I don’t know if we’d even be talking about this stronger chemo if I hadn’t gone to Mayo for a second opinion, so even with the stress and heartache last week, it seems that going down to Rochester was, ultimately, a very positive move.

The stress of the travel and the stress of the insurance snafu last week have left me exhausted, though.  Absolutely shattered, just SO tired that I feel as though I’m sleepwalking.  My body and my soul need rest, so perhaps these five days in the hospital will be a bit of a respite for me?

I had signed up for a class at the Textile Center that’s due to start tomorrow; Wearable Art.  It’s a class for women over 55, but I know they were working to fill up the class, so I’m not certain how strict they’re being with the age limit.  If it’s possible, I’m going to see if Andy might be able to take the class in lieu of me.  Every Tuesday for the foreseeable future will have me undergoing some kind of medical appointment; chemo or testing or something along those lines.

And, of course, the most important thing is to get the chemo GOING, and to do well with my recover weeks between the chemo.  Time to stock up on salmon and spinach!

 

Respite

What a lovely weekend!

My first day at Denison I met Ellyn Shannon.  She was having the WORST allergic reaction to the Ohio Valley humidity and fall allergy triggers, she was sneezing and stuffy and could barely open her eyes.  I think for the first few days of college, she was prone on her bed, face down, suffering the torments of the damned.

Ohio valley has that effect on first time visitors from the east coast,
the weather + allergens + humidity can be BRUTAL.

Ellyn and I became very good friends.  The first time I ever visited New York City it was to stay with her family.  Her dad took us to my first Broadway show (Ain’t Misbehavin’) and I had my very first cannoli en route to her home in Rye, NY.

We traveled to London together after college, and had a BLAST!  As I’ve said before, if you can travel with a friend, then you can be FRIENDS FOR LIFE!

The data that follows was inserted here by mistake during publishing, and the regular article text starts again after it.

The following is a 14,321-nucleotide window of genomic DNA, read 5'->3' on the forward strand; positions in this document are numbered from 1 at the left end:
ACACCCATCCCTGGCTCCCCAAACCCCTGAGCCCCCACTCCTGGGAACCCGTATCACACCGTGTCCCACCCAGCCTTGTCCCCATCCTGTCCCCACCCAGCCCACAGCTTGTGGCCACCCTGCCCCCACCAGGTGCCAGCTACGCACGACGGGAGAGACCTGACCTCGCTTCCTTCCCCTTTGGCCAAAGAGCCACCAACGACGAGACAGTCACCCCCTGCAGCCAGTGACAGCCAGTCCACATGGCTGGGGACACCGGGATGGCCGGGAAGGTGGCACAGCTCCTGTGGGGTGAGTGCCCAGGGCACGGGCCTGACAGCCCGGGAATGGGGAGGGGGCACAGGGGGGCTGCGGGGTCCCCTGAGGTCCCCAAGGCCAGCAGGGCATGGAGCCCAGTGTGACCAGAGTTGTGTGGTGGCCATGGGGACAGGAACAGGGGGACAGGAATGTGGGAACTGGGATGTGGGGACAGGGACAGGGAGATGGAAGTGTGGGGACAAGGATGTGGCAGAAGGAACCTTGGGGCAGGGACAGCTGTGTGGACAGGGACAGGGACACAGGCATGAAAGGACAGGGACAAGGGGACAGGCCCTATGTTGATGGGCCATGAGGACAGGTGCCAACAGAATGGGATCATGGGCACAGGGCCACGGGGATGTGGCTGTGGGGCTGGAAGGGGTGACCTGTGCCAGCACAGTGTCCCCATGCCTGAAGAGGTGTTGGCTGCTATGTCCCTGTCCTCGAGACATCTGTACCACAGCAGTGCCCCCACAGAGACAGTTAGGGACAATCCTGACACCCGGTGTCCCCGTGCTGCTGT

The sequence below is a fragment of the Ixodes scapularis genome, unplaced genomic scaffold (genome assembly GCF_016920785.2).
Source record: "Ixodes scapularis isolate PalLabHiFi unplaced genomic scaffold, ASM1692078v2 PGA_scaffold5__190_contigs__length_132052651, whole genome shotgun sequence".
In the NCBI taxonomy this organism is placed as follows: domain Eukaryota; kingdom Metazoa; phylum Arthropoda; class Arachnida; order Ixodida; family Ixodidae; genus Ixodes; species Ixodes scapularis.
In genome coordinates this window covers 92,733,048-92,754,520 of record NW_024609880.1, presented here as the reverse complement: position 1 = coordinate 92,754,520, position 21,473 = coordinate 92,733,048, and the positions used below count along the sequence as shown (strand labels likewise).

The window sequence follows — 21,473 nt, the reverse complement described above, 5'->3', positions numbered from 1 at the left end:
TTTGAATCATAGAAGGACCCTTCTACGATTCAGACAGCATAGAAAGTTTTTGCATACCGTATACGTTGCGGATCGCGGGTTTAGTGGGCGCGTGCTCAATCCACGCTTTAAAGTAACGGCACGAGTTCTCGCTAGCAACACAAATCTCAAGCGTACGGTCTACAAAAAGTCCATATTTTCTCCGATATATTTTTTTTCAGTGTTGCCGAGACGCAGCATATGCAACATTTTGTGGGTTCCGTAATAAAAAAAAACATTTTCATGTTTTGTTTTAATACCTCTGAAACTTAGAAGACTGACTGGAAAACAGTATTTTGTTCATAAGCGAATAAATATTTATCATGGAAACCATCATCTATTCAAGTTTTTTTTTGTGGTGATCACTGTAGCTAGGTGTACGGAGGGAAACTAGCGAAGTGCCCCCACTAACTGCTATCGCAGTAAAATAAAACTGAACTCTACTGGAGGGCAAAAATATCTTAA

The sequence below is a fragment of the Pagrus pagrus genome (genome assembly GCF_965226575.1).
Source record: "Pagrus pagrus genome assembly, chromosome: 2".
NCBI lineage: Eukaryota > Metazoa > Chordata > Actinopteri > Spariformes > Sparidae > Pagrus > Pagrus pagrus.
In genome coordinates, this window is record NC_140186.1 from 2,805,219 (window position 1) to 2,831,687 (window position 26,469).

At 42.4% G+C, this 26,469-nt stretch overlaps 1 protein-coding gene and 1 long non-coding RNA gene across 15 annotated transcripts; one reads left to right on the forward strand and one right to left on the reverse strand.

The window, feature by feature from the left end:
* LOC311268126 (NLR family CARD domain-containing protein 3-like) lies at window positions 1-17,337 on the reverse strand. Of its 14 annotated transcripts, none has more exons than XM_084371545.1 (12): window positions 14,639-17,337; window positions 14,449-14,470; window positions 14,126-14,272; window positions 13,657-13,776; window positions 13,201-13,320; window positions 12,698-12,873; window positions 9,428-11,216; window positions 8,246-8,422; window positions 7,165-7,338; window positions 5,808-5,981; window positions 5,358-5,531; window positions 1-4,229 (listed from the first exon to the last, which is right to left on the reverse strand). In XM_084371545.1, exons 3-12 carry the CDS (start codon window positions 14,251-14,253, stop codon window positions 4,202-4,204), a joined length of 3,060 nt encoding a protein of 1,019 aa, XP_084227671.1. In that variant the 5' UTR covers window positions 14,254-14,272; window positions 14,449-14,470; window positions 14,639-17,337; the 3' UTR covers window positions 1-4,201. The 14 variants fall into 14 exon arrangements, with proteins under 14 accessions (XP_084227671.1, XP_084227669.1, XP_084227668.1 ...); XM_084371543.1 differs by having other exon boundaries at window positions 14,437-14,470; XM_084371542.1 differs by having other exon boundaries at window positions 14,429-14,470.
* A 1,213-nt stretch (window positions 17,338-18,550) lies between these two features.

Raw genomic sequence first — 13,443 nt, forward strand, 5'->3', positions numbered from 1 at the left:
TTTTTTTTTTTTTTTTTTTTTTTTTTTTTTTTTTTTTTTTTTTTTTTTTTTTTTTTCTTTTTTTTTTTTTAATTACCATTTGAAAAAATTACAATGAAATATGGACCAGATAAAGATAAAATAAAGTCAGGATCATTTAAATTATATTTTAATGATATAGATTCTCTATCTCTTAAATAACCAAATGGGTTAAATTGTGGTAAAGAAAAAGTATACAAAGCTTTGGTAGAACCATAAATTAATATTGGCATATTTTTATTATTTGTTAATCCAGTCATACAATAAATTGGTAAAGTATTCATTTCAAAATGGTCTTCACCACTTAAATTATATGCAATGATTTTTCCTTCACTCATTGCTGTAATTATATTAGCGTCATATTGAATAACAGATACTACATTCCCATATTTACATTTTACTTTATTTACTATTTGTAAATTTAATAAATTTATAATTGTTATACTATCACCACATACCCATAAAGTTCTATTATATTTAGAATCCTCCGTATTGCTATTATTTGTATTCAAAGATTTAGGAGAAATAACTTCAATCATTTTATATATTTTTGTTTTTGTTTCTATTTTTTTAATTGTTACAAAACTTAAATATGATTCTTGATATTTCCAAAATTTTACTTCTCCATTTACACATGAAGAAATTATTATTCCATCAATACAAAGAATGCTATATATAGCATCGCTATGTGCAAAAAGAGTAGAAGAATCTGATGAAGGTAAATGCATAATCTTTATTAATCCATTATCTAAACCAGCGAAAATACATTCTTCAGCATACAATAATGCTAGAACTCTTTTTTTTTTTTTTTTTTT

Ellen Ponders The London Tube, 1983

She didn’t stay at Denison for her entire college career, eventually getting her bachelors & then masters degrees from NYU.  For whatever reason, Ellyn never entirely seemed to understand exactly how brilliant she is, which is true for so many women, but perhaps that is changing?  I hope so.

As friendships do, ours went in and out of various phases; sometimes we were so close, then there were periods when we were out of each other’s lives for long stretches.

But the mutual respect and love we have for each other hasn’t dimmed since that first weekend when I tried to relieve her allergy suffering, but didn’t do much more than hand her tissues.

Early Morning Chatter

Ellyn, Annie & a Yeomen Warder in London, 1983

For the past few weeks, since my Lymphoma diagnosis, Ellyn’s been up each morning early and we’ve been messaging each other.  Sleeping has been hard for me, but knowing that I have a friend in NYC who has to get up at 6am (5am central time) and who is happy to chat with me for a few minutes, has made my sleepless mornings easier.

So imagine my joy when, on Friday, Ellyn confessed to me that she’d booked a flight out to St. Paul and would be staying the weekend!!  She also booked into an Air BnB, but – luckily – her host contacted her on Sat morning to tell her that she’d have to cancel the reservation, so Ellyn was free to stay here, in Max’s room!

It’s been SUCH a lovely weekend.  A lovely, silly, boring, wonderful weekend!  I’m not able to do much, and this weekend my exhaustion and nausea levels were pretty high, but Ellyn was cool with just SITTING on the sofa and watching cooking shows while we giggled and ate ice cream with Baileys.

Bulb Life
Living in NYC, Ellyn doesn’t have a yard, so she happily did some weeding around our house, and also planted a bunch of bulbs, sort of as a gift for me, although she claimed that she was doing it for fun.  My intention wasn’t to use her for free yard labor, but as long as she was volunteering…  Now, THAT is a good friend!

Gerry and Andy and Ellyn have gone off to Lake Phalen to visit Kwan Yin and take the dog for a walk.  I’m sitting here on the sofa, too tired to go with them, but SO happy that my family seems to love Ellyn as much as I do!